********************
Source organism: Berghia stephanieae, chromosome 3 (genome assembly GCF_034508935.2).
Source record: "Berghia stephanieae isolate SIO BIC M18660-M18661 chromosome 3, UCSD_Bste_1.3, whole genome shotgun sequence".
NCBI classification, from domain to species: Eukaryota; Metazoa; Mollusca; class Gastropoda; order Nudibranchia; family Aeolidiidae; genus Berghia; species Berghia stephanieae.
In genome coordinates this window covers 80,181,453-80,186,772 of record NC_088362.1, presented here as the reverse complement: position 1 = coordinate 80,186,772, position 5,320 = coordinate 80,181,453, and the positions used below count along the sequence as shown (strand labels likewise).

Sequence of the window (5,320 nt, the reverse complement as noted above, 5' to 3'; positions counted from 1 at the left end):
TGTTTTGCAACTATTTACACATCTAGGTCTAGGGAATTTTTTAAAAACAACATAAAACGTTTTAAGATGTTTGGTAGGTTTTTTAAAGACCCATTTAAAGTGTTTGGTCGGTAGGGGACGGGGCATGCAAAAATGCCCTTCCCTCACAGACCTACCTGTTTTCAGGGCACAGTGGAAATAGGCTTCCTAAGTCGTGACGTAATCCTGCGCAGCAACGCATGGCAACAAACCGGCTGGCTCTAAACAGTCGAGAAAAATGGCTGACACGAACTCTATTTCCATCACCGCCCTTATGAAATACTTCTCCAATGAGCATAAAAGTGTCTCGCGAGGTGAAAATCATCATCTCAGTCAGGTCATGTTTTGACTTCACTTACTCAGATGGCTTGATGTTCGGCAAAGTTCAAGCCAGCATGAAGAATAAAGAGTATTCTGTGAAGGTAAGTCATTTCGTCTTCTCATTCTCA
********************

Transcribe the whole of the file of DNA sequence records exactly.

Source organism: Berghia stephanieae, chromosome 3 (genome assembly GCF_034508935.2).
Source record: "Berghia stephanieae isolate SIO BIC M18660-M18661 chromosome 3, UCSD_Bste_1.3, whole genome shotgun sequence".
NCBI classification, from domain to species: Eukaryota; Metazoa; Mollusca; class Gastropoda; order Nudibranchia; family Aeolidiidae; genus Berghia; species Berghia stephanieae.
In genome coordinates this window covers 80,181,453-80,186,772 of record NC_088362.1, presented here as the reverse complement: position 1 = coordinate 80,186,772, position 5,320 = coordinate 80,181,453, and the positions used below count along the sequence as shown (strand labels likewise).

Sequence of the window (5,320 nt, the reverse complement as noted above, 5' to 3'; positions counted from 1 at the left end):
TGTTTTGCAACTATTTACACATCTAGGTCTAGGGAATTTTTTAAAAACAACATAAAACGTTTTAAGATGTTTGGTAGGTTTTTTAAAGACCCATTTAAAGTGTTTGGTCGGTAGGGGACGGGGCATGCAAAAATGCCCTTCCCTCACAGACCTACCTGTTTTCAGGGCACAGTGGAAATAGGCTTCCTAAGTCGTGACGTAATCCTGCGCAGCAACGCATGGCAACAAACCGGCTGGCTCTAAACAGTCGAGAAAAATGGCTGACACGAACTCTATTTCCATCACCGCCCTTATGAAATACTTCTCCAATGAGCATAAAAGTGTCTCGCGAGGTGAAAATCATCATCTCAGTCAGGTCATGTTTTGACTTCACTTACTCAGATGGCTTGATGTTCGGCAAAGTTCAAGCCAGCATGAAGAATAAAGAGTATTCTGTGAAGGTAAGTCATTTCGTCTTCTCATTCTCA